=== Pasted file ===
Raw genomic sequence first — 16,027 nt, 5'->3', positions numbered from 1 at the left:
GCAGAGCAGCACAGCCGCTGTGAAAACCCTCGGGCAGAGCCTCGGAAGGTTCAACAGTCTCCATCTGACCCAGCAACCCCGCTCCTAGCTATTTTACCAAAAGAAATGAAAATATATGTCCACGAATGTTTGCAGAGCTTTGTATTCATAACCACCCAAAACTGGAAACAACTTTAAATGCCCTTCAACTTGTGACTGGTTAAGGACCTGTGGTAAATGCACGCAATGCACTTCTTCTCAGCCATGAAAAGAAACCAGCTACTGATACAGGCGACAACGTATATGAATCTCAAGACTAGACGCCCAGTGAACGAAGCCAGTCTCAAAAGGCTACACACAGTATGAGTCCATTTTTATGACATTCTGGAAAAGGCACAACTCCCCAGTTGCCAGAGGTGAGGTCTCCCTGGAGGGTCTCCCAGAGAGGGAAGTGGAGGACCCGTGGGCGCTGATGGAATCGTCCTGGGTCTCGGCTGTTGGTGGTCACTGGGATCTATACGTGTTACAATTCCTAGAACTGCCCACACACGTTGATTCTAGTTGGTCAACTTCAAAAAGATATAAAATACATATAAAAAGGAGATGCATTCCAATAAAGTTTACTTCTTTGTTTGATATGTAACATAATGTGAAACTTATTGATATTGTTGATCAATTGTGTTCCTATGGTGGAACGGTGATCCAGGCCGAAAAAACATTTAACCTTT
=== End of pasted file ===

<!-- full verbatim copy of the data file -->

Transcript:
Raw genomic sequence first — 16,027 nt, 5'->3', positions numbered from 1 at the left:
GCAGAGCAGCACAGCCGCTGTGAAAACCCTCGGGCAGAGCCTCGGAAGGTTCAACAGTCTCCATCTGACCCAGCAACCCCGCTCCTAGCTATTTTACCAAAAGAAATGAAAATATATGTCCACGAATGTTTGCAGAGCTTTGTATTCATAACCACCCAAAACTGGAAACAACTTTAAATGCCCTTCAACTTGTGACTGGTTAAGGACCTGTGGTAAATGCACGCAATGCACTTCTTCTCAGCCATGAAAAGAAACCAGCTACTGATACAGGCGACAACGTATATGAATCTCAAGACTAGACGCCCAGTGAACGAAGCCAGTCTCAAAAGGCTACACACAGTATGAGTCCATTTTTATGACATTCTGGAAAAGGCACAACTCCCCAGTTGCCAGAGGTGAGGTCTCCCTGGAGGGTCTCCCAGAGAGGGAAGTGGAGGACCCGTGGGCGCTGATGGAATCGTCCTGGGTCTCGGCTGTTGGTGGTCACTGGGATCTATACGTGTTACAATTCCTAGAACTGCCCACACACGTTGATTCTAGTTGGTCAACTTCAAAAAGATATAAAATACATATAAAAAGGAGATGCATTCCAATAAAGTTTACTTCTTTGTTTGATATGTAACATAATGTGAAACTTATTGATATTGTTGATCAATTGTGTTCCTATGGTGGAACGGTGATCCAGGCCGAAAAAACATTTAACCTTT